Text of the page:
Going from where the foot is to where the ball has gone -The Hindu (June 22, 2016)

Going from where the foot is to where the ball has gone -The Hindu (June 22, 2016)

Sometime in the 1980s, Barry Richards claimed that cricket technique had changed. The purists were appalled. Technique cannot change, they said. The forward defence, the square cut, the cover drive — all these needed to be played in the specified manner. For further reading, visit “The Hindu”.

Today’s Words:

  1. Purist (noun) – traditionalist, perfectionist, doctrinaire, a person who follows tradition and only tradition.
  2. Appal (verb) – shock, horrify, dismal, distress greatly.
  3. Conceit (noun) – pride, complacency, vanity, self-love.
  4. Succumb (verb) – fail to resist something.
  5. Paralysis by analysis (phrase) – over thinking/over analyzing a situation so that a decision is never taken.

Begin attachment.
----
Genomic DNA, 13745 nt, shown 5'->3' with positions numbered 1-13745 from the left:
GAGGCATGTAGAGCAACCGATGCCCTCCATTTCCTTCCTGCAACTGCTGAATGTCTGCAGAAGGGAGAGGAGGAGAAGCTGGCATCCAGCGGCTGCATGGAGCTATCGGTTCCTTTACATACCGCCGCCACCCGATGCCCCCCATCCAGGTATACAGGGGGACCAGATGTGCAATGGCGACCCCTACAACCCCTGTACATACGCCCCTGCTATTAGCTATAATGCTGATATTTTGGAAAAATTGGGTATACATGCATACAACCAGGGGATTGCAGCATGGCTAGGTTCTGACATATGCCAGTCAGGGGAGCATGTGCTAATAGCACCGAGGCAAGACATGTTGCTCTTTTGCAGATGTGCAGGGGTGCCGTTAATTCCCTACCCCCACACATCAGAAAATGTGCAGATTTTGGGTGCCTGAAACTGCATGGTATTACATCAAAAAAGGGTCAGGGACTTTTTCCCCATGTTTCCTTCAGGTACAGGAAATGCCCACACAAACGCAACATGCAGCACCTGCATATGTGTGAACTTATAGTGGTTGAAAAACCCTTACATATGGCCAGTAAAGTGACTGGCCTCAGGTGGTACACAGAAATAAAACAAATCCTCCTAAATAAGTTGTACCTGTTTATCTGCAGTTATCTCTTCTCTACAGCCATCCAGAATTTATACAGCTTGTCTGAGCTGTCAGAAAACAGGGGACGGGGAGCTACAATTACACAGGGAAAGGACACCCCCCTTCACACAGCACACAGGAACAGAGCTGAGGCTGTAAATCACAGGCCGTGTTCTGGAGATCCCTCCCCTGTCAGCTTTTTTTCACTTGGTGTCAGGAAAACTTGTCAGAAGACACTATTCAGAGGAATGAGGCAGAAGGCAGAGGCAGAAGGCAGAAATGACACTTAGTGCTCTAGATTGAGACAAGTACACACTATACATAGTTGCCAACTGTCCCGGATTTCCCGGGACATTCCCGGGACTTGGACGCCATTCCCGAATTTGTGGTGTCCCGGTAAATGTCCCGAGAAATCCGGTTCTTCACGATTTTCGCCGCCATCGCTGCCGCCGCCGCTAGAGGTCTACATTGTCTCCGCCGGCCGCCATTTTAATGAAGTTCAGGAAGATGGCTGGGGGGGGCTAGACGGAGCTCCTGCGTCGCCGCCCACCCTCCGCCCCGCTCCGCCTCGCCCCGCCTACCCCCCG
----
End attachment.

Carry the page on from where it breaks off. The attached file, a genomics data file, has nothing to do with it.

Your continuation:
6. Admonish (verb) – advise, recommend, urge, caution, warn,
  7. Spontaneously (adverb) -automatically, instinctively, naturally.
  8. Adherence (noun) – compliance, obedience, commitment, attachment.
  9. Arrant (adjective) – utter, compete, thorough, total.
  10. Hoick (verb) – lift or pull quickly and with some effort.
  11. Snorter (noun) – something very impressive & difficult. a fast and dangerous ball (in  cricket).
  12. Be dead at his feet (idiom) – very tired, extremely tired.
  13. Leg glance – a delicate straight-batted shot played at a ball aimed slightly on the leg side, using the bat to flick the ball as it passes the batsman and requiring some wrist work as well, deflecting towards the square leg or fine leg area.  Ranjitsinhji (1872-1933) often known as Ranji who has invented it.
  14. Uncovered wicket – wickets that are not covered during rain. Rain would make the wicket ‘sticky’ where the balls would bounce unexpectedly and turn sharply.
  15. There is more than one way to skin a cat (idiom) – many ways to achieve something.
  16. Deathless (adjective) – immortal, undying, everlasting.


  • Click each one of the words above for their definition, more synonyms, pronunciation, example sentences, phrases, derivatives, origin and etc from http://www.oxforddictionaries.com/ .
  • Synonyms provided for the words above are my personal work and not that of Oxford University Press.

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